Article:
Summary: While preceding load is a powerful tool, the current performance penalty may cause you to reconsider using it for anything but the smallest of data sets.
I’m a big fan of the “Preceding Load” feature in Qlik Script. This is the facility that allows us to stack a LOAD statement on top of a SQL statement, or stack two or more loads to simplify coding.
I’ve generally thought there is no downside to using Preceding Load. I believed preceding load would always be faster than multiple load resident — even when presented with examples to the contrary (credit to Sandro Krumbein, Bill Markham, others).
When I first tested the performance of preceding load in QV8 and QV9, I detected very little overhead. With QV11 and QV12, the penalty (for LOAD on LOAD) is extremely large, such that I currently avoid using preceding except in small data sets.
Let look at a simple test case, that of creating an additional field when loading a QVD. Admittedly thiis is not a good candidate for preceding load, but it should be a viable test case.
Creating the field without preceding:
LOAD *, A&B as B2 FROM data.qvd (qvd)
Creating with preceding:
LOAD *, A&B as B2; LOAD * FROM data.qvd (qvd)
Both statements will result in a non-optimized load. Here is time in seconds to perform each statement in QV version 9, along with an optimized load for comparison.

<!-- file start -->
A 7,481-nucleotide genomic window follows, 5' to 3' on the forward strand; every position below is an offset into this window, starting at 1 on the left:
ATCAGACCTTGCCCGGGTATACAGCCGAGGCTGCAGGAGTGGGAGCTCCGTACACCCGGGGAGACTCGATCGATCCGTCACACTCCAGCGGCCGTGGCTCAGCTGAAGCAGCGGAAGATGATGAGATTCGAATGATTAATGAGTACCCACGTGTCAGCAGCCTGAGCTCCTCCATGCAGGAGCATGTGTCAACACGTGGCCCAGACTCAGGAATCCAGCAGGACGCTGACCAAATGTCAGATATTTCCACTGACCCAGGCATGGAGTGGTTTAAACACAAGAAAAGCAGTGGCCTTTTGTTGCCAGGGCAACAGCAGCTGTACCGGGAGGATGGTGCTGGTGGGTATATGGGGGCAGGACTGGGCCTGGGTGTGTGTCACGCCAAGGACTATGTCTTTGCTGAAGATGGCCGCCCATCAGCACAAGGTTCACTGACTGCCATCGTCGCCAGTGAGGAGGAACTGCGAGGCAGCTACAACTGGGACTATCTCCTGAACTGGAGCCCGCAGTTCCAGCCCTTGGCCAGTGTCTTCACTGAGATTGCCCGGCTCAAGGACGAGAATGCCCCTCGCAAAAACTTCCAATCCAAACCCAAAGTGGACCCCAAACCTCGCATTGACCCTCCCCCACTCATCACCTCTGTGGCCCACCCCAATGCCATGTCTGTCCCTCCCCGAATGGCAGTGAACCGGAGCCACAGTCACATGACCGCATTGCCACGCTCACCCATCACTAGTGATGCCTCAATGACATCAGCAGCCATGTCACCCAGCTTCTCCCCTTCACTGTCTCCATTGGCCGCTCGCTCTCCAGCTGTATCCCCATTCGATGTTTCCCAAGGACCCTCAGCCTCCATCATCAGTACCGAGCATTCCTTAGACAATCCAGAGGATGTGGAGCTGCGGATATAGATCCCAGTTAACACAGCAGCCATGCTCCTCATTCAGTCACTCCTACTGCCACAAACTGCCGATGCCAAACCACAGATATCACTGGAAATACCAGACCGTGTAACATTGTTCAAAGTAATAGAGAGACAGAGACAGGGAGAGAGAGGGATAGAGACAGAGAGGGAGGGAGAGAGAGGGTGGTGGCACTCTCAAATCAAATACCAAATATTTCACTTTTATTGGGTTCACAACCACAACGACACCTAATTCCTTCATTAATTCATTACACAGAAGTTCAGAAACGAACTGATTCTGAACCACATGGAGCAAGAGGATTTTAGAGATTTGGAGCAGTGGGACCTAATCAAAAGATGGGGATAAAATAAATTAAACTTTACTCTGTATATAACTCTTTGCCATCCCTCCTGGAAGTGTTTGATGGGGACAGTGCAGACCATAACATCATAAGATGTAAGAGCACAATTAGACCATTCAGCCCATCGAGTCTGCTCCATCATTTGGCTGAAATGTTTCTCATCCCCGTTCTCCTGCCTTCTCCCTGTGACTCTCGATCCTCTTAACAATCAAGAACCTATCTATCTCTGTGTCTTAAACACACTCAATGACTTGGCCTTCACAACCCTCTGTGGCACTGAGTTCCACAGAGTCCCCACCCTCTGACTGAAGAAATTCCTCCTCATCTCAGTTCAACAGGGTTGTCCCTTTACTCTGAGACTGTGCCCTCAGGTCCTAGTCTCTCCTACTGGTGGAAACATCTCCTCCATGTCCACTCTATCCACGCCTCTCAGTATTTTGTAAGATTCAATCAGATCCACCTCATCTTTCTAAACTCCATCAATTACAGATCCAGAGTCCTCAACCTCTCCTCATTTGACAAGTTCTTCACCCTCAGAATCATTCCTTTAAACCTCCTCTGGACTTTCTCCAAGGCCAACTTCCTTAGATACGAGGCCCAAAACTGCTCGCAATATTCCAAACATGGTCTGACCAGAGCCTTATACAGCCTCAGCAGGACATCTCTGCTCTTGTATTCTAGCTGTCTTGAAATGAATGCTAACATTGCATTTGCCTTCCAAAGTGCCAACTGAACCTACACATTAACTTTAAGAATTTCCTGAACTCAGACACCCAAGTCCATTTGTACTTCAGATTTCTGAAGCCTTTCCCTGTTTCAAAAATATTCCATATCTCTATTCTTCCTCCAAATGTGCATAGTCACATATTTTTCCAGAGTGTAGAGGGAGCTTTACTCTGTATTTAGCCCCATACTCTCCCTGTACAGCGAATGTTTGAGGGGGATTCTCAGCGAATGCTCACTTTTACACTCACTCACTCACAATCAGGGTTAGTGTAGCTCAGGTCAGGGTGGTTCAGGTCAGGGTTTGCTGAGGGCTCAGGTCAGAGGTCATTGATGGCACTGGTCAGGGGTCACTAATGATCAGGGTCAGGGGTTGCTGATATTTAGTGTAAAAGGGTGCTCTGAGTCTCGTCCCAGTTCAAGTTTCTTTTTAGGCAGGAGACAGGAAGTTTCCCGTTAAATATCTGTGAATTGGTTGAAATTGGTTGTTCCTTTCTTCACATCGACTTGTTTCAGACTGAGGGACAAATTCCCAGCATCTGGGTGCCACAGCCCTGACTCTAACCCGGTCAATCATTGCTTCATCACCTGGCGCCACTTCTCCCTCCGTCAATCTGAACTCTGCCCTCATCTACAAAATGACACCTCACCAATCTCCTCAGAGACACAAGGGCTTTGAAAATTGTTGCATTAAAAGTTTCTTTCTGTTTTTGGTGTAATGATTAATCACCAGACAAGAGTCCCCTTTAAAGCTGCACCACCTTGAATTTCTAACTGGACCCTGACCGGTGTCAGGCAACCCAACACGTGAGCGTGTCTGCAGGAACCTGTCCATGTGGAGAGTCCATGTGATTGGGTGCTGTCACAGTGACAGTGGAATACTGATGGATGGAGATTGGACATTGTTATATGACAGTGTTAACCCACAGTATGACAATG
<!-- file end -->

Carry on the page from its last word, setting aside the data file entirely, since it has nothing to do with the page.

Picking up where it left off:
The preceding load takes 28% longer, a significant amount. However, back then I was more worried about the loss of the optimized load. That was a difference worth caring about!
Now lets add in the test results for versions 11 & 12.
Overall, a big improvement in total time vs V9, especially in the non-optimized load. But a significantly larger penalty when using preceding. Why?
Before I go on, I realize you may be wondering about the performance of a LOAD on SQL like:
LOAD *; SQL SELECT * FROM ...;
My testing show this incurs approximately a 4% penalty, so not to worry for LOAD/SQL.
Back to LOAD on LOAD from QVD or Resident. Wouldn’t it be great if we could spend only 4% more for the preceding, instead of the %230 in V12 above?
Where is the extra time going? I’ll simplify the test to create no extra fields. Just a
LOAD *; LOAD * FROM data.qvd(qvd);
For comparison, I try 1, 2 and 3 “LOAD *;” statements stacked on LOADs from QVD and Resident.
I see a large increase in the first preceding, followed by smaller increases for each subsequent LOAD. The numbers suggest, contrary to popular teaching, that a series of resident loads may be faster than preceding load.
Where is that time going? Let’s look at IO and CPU counters for each each test.
The additional time all seems to be CPU related. Interesting to me, the “Read Operations” count for the QVD Preceding seem to indicate that QVD is actually read using the optimized block IO technique.
What’s happening with that extra CPU time? Is it required or is it something that can be improved? I’ll try to ask R&D folks this question at the upcoming Qonnections May 2.
In the meantime, let me know if you’ve seem similar or different results in your load scripts when using preceding load.